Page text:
I don't know what to call it. Bookling? Embryo? I laughed out loud and really loved her writing, but this isn't a book. And it's not a short story. It's a clever, funny word zygote that starts to tell a story, then lurches to an abrupt halt just when the reader has become fully engaged.

Billed as a "teeny tiny show biz memoir", How To Not Succeed... rambles a bit about her childhood, including a few mortifying anecdotes about her wannabe actor parents, then talks a little about her acting career without really saying anything, then takes us on a misadventure at a sex club. Lonow is smart and funny a la Chelsea Handler, but the truncated format and almost insights make the piece, as well written as it i…

Interview with Jill Elaine Hughes, Part Two: It's Not Just About Sex, Baby

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Today BtO welcomes back romance and erotic fiction writer Jill Elaine Hughes for the second half of her interview. On Saturday, she talked about the rise of Ebooks and how she balances her fiction and freelance writing roles; today she discusses the line between erotica and porn, and how she got started writing erotic fiction.

In one of your various writing roles, you write erotic fiction. How did you get involved in this, and what are your tips for would-be erotica writers? And I know it's an old question, but what's your take on the divide between erotica and porn?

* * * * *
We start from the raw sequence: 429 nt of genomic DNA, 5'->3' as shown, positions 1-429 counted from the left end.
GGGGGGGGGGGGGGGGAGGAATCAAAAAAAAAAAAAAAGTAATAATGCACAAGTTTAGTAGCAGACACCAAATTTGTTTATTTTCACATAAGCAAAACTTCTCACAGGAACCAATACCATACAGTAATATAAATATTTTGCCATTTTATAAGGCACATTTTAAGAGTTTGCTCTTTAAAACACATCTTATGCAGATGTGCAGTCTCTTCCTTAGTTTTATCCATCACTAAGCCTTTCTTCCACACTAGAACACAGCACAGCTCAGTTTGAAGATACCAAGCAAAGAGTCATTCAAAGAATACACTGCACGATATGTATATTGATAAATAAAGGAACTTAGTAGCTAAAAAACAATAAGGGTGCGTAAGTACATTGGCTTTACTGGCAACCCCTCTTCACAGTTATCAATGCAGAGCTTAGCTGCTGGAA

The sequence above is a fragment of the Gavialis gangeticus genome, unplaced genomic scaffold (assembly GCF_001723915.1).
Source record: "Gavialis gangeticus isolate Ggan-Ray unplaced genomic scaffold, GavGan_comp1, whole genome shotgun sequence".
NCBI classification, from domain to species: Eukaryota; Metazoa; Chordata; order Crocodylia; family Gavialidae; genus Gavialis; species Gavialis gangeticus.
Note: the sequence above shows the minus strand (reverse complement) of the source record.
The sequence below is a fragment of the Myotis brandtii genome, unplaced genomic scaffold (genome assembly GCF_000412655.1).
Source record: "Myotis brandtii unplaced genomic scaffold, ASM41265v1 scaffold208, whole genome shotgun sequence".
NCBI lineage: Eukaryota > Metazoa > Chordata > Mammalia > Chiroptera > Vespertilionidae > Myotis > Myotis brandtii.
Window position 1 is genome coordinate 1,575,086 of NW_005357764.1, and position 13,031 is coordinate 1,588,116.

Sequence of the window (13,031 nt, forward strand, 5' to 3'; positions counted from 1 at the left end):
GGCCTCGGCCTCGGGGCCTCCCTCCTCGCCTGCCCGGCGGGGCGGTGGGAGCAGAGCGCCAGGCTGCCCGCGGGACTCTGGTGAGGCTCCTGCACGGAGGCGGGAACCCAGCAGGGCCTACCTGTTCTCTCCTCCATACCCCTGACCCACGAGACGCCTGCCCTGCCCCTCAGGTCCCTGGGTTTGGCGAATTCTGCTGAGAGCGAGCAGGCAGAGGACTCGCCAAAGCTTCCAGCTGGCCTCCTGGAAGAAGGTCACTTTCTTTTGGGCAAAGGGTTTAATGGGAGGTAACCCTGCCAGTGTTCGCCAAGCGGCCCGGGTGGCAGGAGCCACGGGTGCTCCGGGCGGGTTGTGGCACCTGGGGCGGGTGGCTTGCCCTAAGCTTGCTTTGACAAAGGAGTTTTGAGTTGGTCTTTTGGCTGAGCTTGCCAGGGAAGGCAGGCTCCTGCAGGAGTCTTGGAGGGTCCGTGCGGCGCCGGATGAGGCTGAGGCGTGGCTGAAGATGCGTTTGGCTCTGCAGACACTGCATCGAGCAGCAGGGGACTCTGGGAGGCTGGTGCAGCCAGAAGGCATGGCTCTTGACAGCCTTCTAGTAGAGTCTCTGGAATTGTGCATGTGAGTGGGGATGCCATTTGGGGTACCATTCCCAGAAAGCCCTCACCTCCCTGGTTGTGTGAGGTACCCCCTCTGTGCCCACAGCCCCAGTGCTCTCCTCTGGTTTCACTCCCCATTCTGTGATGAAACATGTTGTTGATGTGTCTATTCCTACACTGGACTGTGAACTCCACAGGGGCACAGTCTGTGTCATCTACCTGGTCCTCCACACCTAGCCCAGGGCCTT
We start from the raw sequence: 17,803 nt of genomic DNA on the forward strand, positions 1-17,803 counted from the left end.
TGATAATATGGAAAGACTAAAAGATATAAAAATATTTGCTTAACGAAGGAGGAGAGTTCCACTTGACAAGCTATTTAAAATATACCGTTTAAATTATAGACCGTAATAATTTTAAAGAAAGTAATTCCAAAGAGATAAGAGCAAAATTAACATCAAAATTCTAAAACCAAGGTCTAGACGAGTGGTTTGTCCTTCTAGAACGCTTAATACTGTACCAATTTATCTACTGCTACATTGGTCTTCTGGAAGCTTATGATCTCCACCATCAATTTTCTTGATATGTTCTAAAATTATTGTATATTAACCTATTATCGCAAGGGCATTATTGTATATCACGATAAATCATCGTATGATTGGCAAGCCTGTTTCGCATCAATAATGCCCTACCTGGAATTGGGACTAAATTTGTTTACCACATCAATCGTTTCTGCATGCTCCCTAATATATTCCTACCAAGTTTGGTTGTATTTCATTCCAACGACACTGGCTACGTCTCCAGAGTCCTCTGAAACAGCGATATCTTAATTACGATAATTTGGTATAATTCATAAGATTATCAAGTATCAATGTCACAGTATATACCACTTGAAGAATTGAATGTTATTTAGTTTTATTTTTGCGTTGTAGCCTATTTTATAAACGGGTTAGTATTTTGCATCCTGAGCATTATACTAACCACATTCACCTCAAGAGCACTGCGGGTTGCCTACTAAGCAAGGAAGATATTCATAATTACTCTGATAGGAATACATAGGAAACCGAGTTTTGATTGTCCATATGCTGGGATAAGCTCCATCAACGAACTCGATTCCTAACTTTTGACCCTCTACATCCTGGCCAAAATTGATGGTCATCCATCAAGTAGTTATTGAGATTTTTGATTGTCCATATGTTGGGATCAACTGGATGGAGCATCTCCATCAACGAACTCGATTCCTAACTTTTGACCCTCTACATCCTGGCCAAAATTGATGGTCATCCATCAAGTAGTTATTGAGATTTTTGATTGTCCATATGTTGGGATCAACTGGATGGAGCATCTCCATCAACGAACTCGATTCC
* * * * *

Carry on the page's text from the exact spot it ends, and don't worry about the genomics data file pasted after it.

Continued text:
To me, there is no divide between erotica and porn. I don’t consider porn to be “bad.” But if you want me to give a definition of what constitutes good erotic writing, it is the combination of a good storyline and complex characters who are primarily developed through their sexual selves and relationships. Too many people think writing erotica is easy because “it’s just about sex.” Nothing could be further from t…

Buy This Book: Carlos Ruiz Zafon's "The Shadow of the Wind" captures the soul of a book

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My daughter Jerusha says she knew I was going to get weepy over this passage from The Shadow of the Wind by Carlos Ruiz Zafon, and I do every time I return to it.